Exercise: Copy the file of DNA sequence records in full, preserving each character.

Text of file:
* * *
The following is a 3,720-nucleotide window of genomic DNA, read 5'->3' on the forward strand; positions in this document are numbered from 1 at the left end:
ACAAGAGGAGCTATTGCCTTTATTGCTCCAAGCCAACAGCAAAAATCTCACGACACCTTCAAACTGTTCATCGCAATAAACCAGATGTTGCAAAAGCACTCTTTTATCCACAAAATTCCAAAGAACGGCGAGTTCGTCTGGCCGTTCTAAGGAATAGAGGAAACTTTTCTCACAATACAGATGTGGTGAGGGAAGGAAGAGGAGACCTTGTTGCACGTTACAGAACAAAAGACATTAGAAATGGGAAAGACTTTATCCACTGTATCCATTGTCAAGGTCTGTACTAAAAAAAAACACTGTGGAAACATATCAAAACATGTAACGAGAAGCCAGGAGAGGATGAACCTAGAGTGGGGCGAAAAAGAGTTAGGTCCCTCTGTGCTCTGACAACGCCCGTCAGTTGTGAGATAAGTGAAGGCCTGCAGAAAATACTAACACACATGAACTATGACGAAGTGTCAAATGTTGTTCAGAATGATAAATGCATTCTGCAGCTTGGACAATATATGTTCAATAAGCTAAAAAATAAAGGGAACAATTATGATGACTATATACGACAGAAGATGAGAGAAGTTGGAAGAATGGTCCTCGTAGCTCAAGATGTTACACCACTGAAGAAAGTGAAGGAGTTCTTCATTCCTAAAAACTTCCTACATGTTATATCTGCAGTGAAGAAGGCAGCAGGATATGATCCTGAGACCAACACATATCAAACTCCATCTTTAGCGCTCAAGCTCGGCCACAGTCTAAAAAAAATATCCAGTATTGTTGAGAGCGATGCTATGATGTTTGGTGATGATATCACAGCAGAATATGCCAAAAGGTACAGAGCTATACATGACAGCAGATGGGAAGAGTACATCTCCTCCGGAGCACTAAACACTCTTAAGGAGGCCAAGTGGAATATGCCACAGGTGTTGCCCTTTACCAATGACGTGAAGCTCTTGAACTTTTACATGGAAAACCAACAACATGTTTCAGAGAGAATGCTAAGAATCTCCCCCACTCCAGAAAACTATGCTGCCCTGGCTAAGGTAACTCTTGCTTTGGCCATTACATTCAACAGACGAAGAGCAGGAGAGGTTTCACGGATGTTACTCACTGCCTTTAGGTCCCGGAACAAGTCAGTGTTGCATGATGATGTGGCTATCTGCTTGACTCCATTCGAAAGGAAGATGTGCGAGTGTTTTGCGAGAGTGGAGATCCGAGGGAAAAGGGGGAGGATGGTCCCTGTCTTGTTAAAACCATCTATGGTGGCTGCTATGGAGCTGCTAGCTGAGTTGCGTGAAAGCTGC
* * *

The following is a 3,720-nucleotide window of genomic DNA, read 5'->3' on the forward strand; positions in this document are numbered from 1 at the left end:
ACAAGAGGAGCTATTGCCTTTATTGCTCCAAGCCAACAGCAAAAATCTCACGACACCTTCAAACTGTTCATCGCAATAAACCAGATGTTGCAAAAGCACTCTTTTATCCACAAAATTCCAAAGAACGGCGAGTTCGTCTGGCCGTTCTAAGGAATAGAGGAAACTTTTCTCACAATACAGATGTGGTGAGGGAAGGAAGAGGAGACCTTGTTGCACGTTACAGAACAAAAGACATTAGAAATGGGAAAGACTTTATCCACTGTATCCATTGTCAAGGTCTGTACTAAAAAAAAACACTGTGGAAACATATCAAAACATGTAACGAGAAGCCAGGAGAGGATGAACCTAGAGTGGGGCGAAAAAGAGTTAGGTCCCTCTGTGCTCTGACAACGCCCGTCAGTTGTGAGATAAGTGAAGGCCTGCAGAAAATACTAACACACATGAACTATGACGAAGTGTCAAATGTTGTTCAGAATGATAAATGCATTCTGCAGCTTGGACAATATATGTTCAATAAGCTAAAAAATAAAGGGAACAATTATGATGACTATATACGACAGAAGATGAGAGAAGTTGGAAGAATGGTCCTCGTAGCTCAAGATGTTACACCACTGAAGAAAGTGAAGGAGTTCTTCATTCCTAAAAACTTCCTACATGTTATATCTGCAGTGAAGAAGGCAGCAGGATATGATCCTGAGACCAACACATATCAAACTCCATCTTTAGCGCTCAAGCTCGGCCACAGTCTAAAAAAAATATCCAGTATTGTTGAGAGCGATGCTATGATGTTTGGTGATGATATCACAGCAGAATATGCCAAAAGGTACAGAGCTATACATGACAGCAGATGGGAAGAGTACATCTCCTCCGGAGCACTAAACACTCTTAAGGAGGCCAAGTGGAATATGCCACAGGTGTTGCCCTTTACCAATGACGTGAAGCTCTTGAACTTTTACATGGAAAACCAACAACATGTTTCAGAGAGAATGCTAAGAATCTCCCCCACTCCAGAAAACTATGCTGCCCTGGCTAAGGTAACTCTTGCTTTGGCCATTACATTCAACAGACGAAGAGCAGGAGAGGTTTCACGGATGTTACTCACTGCCTTTAGGTCCCGGAACAAGTCAGTGTTGCATGATGATGTGGCTATCTGCTTGACTCCATTCGAAAGGAAGATGTGCGAGTGTTTTGCGAGAGTGGAGATCCGAGGGAAAAGGGGGAGGATGGTCCCTGTCTTGTTAAAACCATCTATGGTGGCTGCTATGGAGCTGCTAGCTGAGTTGCGTGAAAGCTGC